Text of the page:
A recent review on cardiovascular disease prevention has brought out an interesting fact.
In a Policy Forum published this week in PLoS Medicine
, Simon Capewell and Hilary Graham review different population strategies for preventing cardiovascular disease and conclude that screening and treating high-risk individuals may be ineffective and widen social inequalities.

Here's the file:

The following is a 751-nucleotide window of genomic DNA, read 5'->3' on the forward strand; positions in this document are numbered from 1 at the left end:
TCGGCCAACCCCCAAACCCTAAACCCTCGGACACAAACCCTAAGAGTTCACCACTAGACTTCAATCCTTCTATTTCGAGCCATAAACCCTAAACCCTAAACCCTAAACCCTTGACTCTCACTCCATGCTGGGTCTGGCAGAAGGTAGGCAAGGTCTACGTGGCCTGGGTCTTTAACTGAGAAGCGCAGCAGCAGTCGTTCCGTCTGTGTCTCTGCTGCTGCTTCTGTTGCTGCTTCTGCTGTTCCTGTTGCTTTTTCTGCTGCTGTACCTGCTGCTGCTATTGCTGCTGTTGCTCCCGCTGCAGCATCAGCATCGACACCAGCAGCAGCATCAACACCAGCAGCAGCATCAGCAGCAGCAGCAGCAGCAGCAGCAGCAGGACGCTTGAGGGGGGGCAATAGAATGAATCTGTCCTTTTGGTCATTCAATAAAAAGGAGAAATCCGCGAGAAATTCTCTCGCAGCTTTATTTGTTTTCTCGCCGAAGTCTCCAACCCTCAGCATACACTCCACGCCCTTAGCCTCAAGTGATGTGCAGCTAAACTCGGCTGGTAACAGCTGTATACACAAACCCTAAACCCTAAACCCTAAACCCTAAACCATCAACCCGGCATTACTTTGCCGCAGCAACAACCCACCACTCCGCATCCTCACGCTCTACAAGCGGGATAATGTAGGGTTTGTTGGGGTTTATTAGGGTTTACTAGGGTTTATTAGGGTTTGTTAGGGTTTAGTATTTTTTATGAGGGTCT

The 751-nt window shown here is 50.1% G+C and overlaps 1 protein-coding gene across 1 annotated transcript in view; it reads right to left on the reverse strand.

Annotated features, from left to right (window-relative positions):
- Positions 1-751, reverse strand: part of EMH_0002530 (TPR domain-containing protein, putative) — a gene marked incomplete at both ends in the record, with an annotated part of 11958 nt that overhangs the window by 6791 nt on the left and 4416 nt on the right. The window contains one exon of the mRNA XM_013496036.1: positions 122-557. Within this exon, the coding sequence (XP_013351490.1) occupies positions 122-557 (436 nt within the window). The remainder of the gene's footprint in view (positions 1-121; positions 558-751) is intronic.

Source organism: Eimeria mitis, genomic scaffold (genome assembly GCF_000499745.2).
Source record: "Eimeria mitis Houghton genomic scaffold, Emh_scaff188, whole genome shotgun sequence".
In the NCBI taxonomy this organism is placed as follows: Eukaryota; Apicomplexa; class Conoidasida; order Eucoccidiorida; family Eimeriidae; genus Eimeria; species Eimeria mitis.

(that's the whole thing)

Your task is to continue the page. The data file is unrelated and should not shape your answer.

The authors conclude "there is evidence that CVD prevention strategies for screening and treating high-risk individuals may represent a relatively ineffective approach that typically widens social inequalities. In contrast, policy interventions to limit risk-factor exposure across populations appear cheaper and more effective; they could also contribute to leveling health across socioeconomic groups". The researchers suggest that all future strategies aimed at improving population health will merit rigorous evaluation of their potential impact on inequities.